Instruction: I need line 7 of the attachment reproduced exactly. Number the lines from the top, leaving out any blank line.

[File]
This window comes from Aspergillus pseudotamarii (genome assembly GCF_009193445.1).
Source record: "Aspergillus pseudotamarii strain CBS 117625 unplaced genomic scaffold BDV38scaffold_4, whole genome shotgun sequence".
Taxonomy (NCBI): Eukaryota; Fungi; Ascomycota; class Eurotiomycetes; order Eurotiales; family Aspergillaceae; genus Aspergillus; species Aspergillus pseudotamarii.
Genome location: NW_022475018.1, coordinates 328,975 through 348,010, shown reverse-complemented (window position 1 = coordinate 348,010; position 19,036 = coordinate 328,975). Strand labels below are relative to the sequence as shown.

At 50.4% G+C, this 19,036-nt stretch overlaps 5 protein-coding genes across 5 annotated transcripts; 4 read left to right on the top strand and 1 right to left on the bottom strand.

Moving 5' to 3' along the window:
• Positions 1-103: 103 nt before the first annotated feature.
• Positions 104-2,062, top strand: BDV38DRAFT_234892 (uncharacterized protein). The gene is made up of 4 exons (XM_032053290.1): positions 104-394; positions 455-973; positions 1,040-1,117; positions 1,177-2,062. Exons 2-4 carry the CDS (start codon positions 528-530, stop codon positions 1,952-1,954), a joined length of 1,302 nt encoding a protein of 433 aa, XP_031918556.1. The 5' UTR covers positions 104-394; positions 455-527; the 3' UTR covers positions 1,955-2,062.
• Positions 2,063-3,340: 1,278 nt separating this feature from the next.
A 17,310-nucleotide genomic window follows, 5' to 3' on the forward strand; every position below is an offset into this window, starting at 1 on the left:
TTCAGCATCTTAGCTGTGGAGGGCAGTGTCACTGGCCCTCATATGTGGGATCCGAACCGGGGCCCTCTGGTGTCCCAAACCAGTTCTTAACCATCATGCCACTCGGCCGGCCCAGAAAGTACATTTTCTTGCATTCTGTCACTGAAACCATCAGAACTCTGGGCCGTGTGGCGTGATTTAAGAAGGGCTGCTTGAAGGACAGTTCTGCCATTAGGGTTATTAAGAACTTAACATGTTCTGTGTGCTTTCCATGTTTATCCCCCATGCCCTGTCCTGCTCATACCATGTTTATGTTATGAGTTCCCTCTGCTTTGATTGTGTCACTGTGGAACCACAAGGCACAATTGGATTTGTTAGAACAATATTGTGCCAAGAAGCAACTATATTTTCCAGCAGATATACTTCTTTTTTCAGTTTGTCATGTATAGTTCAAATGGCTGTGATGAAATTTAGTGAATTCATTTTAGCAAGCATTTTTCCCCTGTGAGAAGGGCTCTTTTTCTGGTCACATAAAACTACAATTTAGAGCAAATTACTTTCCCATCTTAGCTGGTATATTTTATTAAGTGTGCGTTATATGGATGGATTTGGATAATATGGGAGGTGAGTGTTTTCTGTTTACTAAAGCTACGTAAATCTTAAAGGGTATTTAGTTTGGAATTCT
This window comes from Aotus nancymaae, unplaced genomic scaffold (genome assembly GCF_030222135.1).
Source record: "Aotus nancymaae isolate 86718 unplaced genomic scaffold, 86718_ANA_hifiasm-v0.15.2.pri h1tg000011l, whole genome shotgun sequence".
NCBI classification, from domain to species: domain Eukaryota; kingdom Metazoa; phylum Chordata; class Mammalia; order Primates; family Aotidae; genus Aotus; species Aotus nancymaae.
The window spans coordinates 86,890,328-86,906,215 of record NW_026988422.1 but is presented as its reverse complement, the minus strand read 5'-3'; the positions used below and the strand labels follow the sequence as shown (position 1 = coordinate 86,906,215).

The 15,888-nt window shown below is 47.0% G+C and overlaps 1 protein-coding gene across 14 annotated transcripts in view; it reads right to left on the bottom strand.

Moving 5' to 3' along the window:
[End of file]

• Positions 1-103: 103 nt before the first annotated feature.